Codification of the San Bernardino Municipal Code: A 2012 Update

By Michael Reiter, Attorney at Law

In 2011, I wrote two pieces on codification of the San Bernardino Municipal Code, and an update on the situation.

From the second piece:

To recap, The Mayor and Common Council, at their November 7, 2011 meeting, passed Resolution 2011-299 Authorizing the issuance of a Request for Proposals for Municipal Code Codification Services.  The staff report to the Resolution painted this unflattering picture of how behind the City is in codification:

Table 1.1 Code Supplement Distribution History from 2008 through 2011

Time Period Distribution Date Note
1/2008 to 3/31/2008 4/2008 on schedule
4/2008 to 6/30/2008 7/2008 on schedule
7/2008 to 9/30/2008 11/2008 1 month behind schedule
10/2008 to 12/31/2008 9/2009 8 months behind schedule
1/2009 to 3/31/2009 9/2009 5 months behind schedule
4/2009 to 6/30/2009 9/2009 2 months behind schedule
7/2009 to 9/30/2009 10/2009 on schedule
10/2009 to 12/31/2009 1/2010 on schedule
1/2010 to 3/31/2010 3/23/2010 1 week ahead of schedule
4/2010 to 6/30/2010 2/2011 7 months behind schedule
7/2010 to 9/30/2010 2/2011 4 months behind schedule
10/2010 to 12/31/2010 Not yet distributed 9 months behind schedule
1/2011 to 3/31/2011 Not yet distributed 6 months behind schedule
4/2011 to 6/30/2011 Not yet distributed 3 months behind schedule
7/2011 to 9/30/2011 Not yet distributed Due this month

What that means is that it is difficult for the lay observer and the outside professional to find out the state of the law.

The Mayor and Common Council will consider, at the February 7, 2012 meeting, awarding  the Code Publishing, Inc. of Seattle, Washington.  However, in the staff report and the resolution, you can see tension between the City Attorney’s Office and the City Manager’s Office:

Proposals were then evaluated by a selection committee comprised of City staff representing the City Clerk’s and City Manager’s offices, Public Works, Information Technology, and Community Development departments. The City Attorney’s Office was invited to participate and identified a representative from their office to take part in this process. The representative was present during one of the presentations; however, the City Attorney’s Office was unable to attend the other presentations and did not participate in the evaluation process.  [Emphasis added]

The selection committee recommends that Code Publishing, Inc., be awarded the contract. While all of the codification companies are qualified to provide the needed services, Code Publishing, Inc., received the highest ranking scores based on their flexible pricing, customer service-oriented approach, quality of electronic publishing and internet services, and legal publishing expertise.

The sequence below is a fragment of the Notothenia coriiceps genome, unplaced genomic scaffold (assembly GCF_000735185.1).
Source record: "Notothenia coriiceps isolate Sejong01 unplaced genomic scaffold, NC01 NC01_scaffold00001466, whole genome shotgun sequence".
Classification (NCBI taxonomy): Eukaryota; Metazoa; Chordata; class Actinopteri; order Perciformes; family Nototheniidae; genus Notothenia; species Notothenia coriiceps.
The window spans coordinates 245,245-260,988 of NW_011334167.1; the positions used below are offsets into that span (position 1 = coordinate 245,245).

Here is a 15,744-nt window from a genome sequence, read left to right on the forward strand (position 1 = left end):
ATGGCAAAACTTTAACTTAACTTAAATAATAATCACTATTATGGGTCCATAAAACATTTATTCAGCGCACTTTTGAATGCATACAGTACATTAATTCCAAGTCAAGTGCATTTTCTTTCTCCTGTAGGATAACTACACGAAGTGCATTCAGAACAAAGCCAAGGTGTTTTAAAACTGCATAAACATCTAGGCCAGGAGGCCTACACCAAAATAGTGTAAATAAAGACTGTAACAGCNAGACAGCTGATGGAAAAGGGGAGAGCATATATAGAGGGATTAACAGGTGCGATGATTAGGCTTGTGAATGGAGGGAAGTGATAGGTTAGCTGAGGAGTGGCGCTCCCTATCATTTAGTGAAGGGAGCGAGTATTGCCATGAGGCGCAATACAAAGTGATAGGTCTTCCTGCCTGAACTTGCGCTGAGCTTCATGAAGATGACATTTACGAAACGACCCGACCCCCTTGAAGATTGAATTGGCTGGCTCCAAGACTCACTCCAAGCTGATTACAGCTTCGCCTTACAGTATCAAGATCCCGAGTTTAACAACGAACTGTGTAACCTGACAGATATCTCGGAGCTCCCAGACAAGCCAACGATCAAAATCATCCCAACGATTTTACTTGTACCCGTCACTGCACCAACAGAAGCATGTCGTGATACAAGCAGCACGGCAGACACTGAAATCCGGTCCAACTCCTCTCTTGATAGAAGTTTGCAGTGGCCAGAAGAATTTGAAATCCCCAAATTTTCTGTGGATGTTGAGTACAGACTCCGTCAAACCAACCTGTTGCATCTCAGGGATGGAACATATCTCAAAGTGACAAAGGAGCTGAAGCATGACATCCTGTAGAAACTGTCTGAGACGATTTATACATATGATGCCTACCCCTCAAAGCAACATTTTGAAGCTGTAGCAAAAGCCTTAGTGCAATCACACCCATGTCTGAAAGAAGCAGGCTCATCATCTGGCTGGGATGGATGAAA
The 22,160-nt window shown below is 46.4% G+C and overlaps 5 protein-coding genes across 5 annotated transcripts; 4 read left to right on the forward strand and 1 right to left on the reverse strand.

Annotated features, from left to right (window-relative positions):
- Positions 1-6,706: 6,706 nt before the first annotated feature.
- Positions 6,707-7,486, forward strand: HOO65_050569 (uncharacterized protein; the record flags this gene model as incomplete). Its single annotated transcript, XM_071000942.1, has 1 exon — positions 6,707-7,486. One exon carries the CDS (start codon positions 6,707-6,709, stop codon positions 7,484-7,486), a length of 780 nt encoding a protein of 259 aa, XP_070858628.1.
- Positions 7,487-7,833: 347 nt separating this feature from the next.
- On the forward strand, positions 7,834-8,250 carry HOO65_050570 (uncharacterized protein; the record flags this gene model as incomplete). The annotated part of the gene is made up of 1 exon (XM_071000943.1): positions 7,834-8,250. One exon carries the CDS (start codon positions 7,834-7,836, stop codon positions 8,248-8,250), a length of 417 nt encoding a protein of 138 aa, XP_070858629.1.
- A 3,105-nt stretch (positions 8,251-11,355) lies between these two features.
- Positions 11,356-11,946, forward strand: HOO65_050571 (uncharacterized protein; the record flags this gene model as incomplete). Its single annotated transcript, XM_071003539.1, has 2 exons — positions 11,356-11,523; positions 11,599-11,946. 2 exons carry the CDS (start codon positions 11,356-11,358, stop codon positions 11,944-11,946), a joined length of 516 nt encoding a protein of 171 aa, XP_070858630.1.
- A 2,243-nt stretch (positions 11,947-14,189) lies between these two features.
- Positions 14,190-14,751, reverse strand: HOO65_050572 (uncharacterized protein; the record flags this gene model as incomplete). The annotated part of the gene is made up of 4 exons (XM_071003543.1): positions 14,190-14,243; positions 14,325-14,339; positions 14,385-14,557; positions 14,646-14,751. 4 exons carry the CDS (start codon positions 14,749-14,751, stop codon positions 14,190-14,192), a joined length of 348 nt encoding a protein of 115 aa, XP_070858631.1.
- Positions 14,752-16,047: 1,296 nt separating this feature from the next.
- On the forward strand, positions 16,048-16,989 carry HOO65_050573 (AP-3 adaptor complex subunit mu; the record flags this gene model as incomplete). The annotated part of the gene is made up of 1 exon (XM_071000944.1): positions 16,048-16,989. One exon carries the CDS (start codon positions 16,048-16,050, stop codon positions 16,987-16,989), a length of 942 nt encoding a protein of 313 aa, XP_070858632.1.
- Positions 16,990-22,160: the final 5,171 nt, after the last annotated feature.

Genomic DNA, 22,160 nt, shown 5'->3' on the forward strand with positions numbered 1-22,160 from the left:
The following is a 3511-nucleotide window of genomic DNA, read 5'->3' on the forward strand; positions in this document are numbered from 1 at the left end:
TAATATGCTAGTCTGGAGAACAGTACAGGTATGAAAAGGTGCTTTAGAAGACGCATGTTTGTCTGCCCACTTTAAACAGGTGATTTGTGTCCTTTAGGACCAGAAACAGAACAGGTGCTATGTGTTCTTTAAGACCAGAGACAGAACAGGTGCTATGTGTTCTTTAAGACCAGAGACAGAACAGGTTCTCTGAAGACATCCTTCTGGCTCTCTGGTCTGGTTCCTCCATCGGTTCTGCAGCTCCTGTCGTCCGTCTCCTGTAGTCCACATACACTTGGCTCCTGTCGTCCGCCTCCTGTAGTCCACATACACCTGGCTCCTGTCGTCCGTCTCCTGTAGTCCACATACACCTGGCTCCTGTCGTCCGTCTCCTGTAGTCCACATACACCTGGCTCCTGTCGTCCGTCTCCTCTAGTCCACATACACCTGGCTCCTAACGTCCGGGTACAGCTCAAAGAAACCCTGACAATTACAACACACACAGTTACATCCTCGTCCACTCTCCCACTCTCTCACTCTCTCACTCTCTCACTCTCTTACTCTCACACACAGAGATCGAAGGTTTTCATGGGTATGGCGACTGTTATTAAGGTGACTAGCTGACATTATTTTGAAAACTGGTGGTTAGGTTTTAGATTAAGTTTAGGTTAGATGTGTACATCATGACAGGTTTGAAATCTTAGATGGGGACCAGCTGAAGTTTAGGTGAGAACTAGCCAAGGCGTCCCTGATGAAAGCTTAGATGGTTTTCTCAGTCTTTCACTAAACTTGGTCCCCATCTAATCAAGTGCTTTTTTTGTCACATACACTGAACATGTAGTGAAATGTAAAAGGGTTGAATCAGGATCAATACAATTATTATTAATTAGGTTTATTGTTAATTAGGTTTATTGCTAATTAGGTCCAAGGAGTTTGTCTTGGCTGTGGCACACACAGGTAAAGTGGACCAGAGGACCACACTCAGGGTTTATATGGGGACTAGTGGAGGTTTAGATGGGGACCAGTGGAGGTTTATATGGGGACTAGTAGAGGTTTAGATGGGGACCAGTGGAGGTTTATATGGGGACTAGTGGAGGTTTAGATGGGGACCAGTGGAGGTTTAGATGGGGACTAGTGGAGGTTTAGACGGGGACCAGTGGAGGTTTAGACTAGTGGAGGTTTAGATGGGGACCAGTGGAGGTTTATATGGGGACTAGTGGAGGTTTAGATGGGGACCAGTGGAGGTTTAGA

. . .

Recodification and the regular distribution of supplement materials is a necessary undertaking to maintain transparency of the City’s Code. It is the City’s responsibility to maintain its laws in a current and comprehensive format. When the Code contains conflicts or discrepancies and outdated or incorrect references it cannot be an effective tool for residents and enforcement officials to follow and enforce the laws with consistency and accuracy. Moreover, the public, including property and business owners and developers, are poorly served by not having access to updated codes in order to assess information necessary when, for example, applying for business registrations, building permits, or planning new development options.

Outsourcing codification services is a standard practiced by most California cities. A recent survey conducted by staff shows that 91 percent of California cities outsource codification services. Of the 362 cities governed by general law, 332 or 92 percent of cities outsource codification services. Of the 120 charter cities in California, 105 or 88 percent of cities outsource codification services. Within the group of charter cities, 9 or 82 percent of the 11 charter cities that elect a city attorney outsource codification services. [Emphasis added]

By outsourcing services, the City will be able to promptly provide subscribers with quarterly supplements while reducing the time the City Attorney’s and Clerk’s offices and the Planning Division devote to codifying, indexing, proofreading, publishing, and distributing activities. While the City Attorney’s Office is responsible for drafting proposed ordinances and resolutions, the Planning Division is responsible for updating changes to the Development Code (Title 19). Title 19 is one of the most dynamic sections of the Code with the largest number of annual amendments (20 amendments in three years).